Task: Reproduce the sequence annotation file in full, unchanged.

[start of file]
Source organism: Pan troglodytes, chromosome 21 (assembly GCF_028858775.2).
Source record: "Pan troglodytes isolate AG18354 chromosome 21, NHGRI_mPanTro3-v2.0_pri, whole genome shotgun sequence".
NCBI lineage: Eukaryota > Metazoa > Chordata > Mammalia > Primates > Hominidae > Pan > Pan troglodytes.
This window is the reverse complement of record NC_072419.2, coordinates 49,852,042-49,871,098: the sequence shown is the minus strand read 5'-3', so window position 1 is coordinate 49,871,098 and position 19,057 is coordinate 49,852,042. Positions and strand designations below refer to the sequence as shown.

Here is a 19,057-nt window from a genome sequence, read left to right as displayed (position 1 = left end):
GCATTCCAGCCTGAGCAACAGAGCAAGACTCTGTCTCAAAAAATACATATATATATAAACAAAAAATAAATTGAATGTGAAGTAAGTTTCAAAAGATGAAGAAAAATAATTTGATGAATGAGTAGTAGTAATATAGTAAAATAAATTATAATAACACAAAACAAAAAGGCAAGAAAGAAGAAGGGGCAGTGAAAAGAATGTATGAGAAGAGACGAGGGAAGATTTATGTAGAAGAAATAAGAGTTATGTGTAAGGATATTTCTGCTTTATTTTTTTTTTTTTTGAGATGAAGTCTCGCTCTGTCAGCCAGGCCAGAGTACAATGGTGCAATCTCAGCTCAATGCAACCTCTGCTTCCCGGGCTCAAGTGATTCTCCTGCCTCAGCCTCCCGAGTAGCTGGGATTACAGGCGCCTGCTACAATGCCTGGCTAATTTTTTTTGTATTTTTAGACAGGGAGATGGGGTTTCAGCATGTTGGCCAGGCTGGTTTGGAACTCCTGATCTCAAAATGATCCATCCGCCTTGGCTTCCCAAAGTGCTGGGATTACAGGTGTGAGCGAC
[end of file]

Source organism: Pan troglodytes, chromosome 21 (assembly GCF_028858775.2).
Source record: "Pan troglodytes isolate AG18354 chromosome 21, NHGRI_mPanTro3-v2.0_pri, whole genome shotgun sequence".
NCBI lineage: Eukaryota > Metazoa > Chordata > Mammalia > Primates > Hominidae > Pan > Pan troglodytes.
This window is the reverse complement of record NC_072419.2, coordinates 49,852,042-49,871,098: the sequence shown is the minus strand read 5'-3', so window position 1 is coordinate 49,871,098 and position 19,057 is coordinate 49,852,042. Positions and strand designations below refer to the sequence as shown.

Here is a 19,057-nt window from a genome sequence, read left to right as displayed (position 1 = left end):
GCATTCCAGCCTGAGCAACAGAGCAAGACTCTGTCTCAAAAAATACATATATATATAAACAAAAAATAAATTGAATGTGAAGTAAGTTTCAAAAGATGAAGAAAAATAATTTGATGAATGAGTAGTAGTAATATAGTAAAATAAATTATAATAACACAAAACAAAAAGGCAAGAAAGAAGAAGGGGCAGTGAAAAGAATGTATGAGAAGAGACGAGGGAAGATTTATGTAGAAGAAATAAGAGTTATGTGTAAGGATATTTCTGCTTTATTTTTTTTTTTTTTGAGATGAAGTCTCGCTCTGTCAGCCAGGCCAGAGTACAATGGTGCAATCTCAGCTCAATGCAACCTCTGCTTCCCGGGCTCAAGTGATTCTCCTGCCTCAGCCTCCCGAGTAGCTGGGATTACAGGCGCCTGCTACAATGCCTGGCTAATTTTTTTTGTATTTTTAGACAGGGAGATGGGGTTTCAGCATGTTGGCCAGGCTGGTTTGGAACTCCTGATCTCAAAATGATCCATCCGCCTTGGCTTCCCAAAGTGCTGGGATTACAGGTGTGAGCGAC